South Africa: KNP joins hands with Traditional Health Practitioners to fight poaching

by Aug 31, 2012Wildlife News

Kruger National Park (KNP) joins hands with Traditional Health Practitioners in an attempt to fight the escalating rhino poaching pandemic. Over 500 Traditional Health Practitioners from Limpopo and Mpumalanga Provinces gathered at Skukuza soccer stadium today (Friday, 31 August 2012) to declare their stand against rhino poaching.

“A lot of the suspects that have been arrested have alluded that they use muthi to avoid detection by Rangers and dangerous animals. Whether this allegation is true or not, is irrelevant. What is important is that we have entered into a pact, to ensure that we fight these criminals, for the good of our beautiful country. This pact means that no criminals or poacher will get any muti. If they are to get any muti, it must be one that will expose them” said KNP Managing Executive Mr Abe Sibiya.

Traditional Health Practitioners are of the opinion that through their ‘muti’ they can be able to make a contribution towards the reduction of rhino poaching in the park. This initiative headed by Dr Sylvester Hlati is the first of its kind, where communities bordering the park come publicly to declare their stand against rhino poaching.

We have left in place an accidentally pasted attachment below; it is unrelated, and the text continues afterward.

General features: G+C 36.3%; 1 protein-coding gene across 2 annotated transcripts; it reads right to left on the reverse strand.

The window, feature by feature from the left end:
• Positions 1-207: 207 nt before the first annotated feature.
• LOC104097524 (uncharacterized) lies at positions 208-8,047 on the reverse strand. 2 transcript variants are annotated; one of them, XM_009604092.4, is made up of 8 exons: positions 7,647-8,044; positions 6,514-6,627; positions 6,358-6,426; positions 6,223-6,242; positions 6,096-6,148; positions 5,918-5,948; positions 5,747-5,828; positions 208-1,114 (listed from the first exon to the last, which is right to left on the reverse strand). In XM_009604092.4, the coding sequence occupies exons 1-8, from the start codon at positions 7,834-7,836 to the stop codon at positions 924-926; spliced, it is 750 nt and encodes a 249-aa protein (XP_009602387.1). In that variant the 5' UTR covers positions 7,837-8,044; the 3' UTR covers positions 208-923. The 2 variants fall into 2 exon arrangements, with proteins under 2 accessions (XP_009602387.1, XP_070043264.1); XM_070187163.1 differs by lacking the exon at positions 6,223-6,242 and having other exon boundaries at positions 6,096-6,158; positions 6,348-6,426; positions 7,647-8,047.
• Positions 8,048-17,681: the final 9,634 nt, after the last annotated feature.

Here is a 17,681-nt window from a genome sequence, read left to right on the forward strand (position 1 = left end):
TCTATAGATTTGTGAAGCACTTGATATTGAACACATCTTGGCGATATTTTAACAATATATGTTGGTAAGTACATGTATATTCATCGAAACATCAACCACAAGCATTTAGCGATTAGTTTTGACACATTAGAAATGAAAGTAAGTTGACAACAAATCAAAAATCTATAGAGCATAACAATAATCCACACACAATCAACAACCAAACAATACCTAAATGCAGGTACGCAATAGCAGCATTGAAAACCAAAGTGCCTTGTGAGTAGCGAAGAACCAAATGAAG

“Society cannot stand by and watch helplessly as international criminals declare war on our nation. We all need to defend our heritage with everything we have” added Mr Sibiya.

He furthermore urged communities to take part in anti-rhino poaching initiatives. “To the rest of us, we need to go out there and expose these selfish detractors and betrayers of our country. They live in our neighbourhoods. They are easily identifiable through their lifestyles”.

The Traditional Health Practitioners had a night vigil at Mkhuhlu stadium where they performed the rituals and asked intervention from their ancestors.

The KNP is the main target for poachers as it hosts the highest number of rhinos. The number of rhinos killed in the park alone so far stand at 226.


Photo Credits: SANParks